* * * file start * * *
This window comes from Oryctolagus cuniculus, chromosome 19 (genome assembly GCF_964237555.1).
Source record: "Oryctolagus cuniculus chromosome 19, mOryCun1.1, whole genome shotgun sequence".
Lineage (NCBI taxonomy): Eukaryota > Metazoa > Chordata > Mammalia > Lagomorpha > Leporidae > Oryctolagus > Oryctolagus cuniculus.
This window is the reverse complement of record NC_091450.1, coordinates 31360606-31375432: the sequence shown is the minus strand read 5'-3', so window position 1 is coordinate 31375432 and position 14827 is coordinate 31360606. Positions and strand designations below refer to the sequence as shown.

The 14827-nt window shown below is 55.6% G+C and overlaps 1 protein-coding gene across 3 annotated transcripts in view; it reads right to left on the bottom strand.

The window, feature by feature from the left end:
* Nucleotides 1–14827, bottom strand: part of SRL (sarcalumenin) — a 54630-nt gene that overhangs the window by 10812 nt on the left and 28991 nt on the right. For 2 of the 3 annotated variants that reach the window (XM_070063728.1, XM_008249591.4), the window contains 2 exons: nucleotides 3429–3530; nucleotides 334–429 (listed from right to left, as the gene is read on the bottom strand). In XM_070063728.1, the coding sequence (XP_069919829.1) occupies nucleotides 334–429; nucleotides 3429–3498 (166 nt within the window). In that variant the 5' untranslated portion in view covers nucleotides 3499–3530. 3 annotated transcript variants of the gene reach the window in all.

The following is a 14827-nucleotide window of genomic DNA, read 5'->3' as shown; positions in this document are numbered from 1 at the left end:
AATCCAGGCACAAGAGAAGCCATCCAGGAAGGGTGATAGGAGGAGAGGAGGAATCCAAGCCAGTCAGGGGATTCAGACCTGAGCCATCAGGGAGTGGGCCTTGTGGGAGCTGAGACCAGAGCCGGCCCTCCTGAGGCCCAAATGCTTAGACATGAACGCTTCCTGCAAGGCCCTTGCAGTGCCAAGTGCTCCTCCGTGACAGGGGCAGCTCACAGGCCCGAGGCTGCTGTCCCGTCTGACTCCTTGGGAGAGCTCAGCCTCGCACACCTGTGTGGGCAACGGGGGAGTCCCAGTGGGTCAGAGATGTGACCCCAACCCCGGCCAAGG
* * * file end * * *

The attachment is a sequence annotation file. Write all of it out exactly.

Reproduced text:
This window comes from Oryctolagus cuniculus, chromosome 19 (genome assembly GCF_964237555.1).
Source record: "Oryctolagus cuniculus chromosome 19, mOryCun1.1, whole genome shotgun sequence".
Lineage (NCBI taxonomy): Eukaryota > Metazoa > Chordata > Mammalia > Lagomorpha > Leporidae > Oryctolagus > Oryctolagus cuniculus.
This window is the reverse complement of record NC_091450.1, coordinates 31360606-31375432: the sequence shown is the minus strand read 5'-3', so window position 1 is coordinate 31375432 and position 14827 is coordinate 31360606. Positions and strand designations below refer to the sequence as shown.

The 14827-nt window shown below is 55.6% G+C and overlaps 1 protein-coding gene across 3 annotated transcripts in view; it reads right to left on the bottom strand.

The window, feature by feature from the left end:
* Nucleotides 1–14827, bottom strand: part of SRL (sarcalumenin) — a 54630-nt gene that overhangs the window by 10812 nt on the left and 28991 nt on the right. For 2 of the 3 annotated variants that reach the window (XM_070063728.1, XM_008249591.4), the window contains 2 exons: nucleotides 3429–3530; nucleotides 334–429 (listed from right to left, as the gene is read on the bottom strand). In XM_070063728.1, the coding sequence (XP_069919829.1) occupies nucleotides 334–429; nucleotides 3429–3498 (166 nt within the window). In that variant the 5' untranslated portion in view covers nucleotides 3499–3530. 3 annotated transcript variants of the gene reach the window in all.

The following is a 14827-nucleotide window of genomic DNA, read 5'->3' as shown; positions in this document are numbered from 1 at the left end:
AATCCAGGCACAAGAGAAGCCATCCAGGAAGGGTGATAGGAGGAGAGGAGGAATCCAAGCCAGTCAGGGGATTCAGACCTGAGCCATCAGGGAGTGGGCCTTGTGGGAGCTGAGACCAGAGCCGGCCCTCCTGAGGCCCAAATGCTTAGACATGAACGCTTCCTGCAAGGCCCTTGCAGTGCCAAGTGCTCCTCCGTGACAGGGGCAGCTCACAGGCCCGAGGCTGCTGTCCCGTCTGACTCCTTGGGAGAGCTCAGCCTCGCACACCTGTGTGGGCAACGGGGGAGTCCCAGTGGGTCAGAGATGTGACCCCAACCCCGGCCAAGG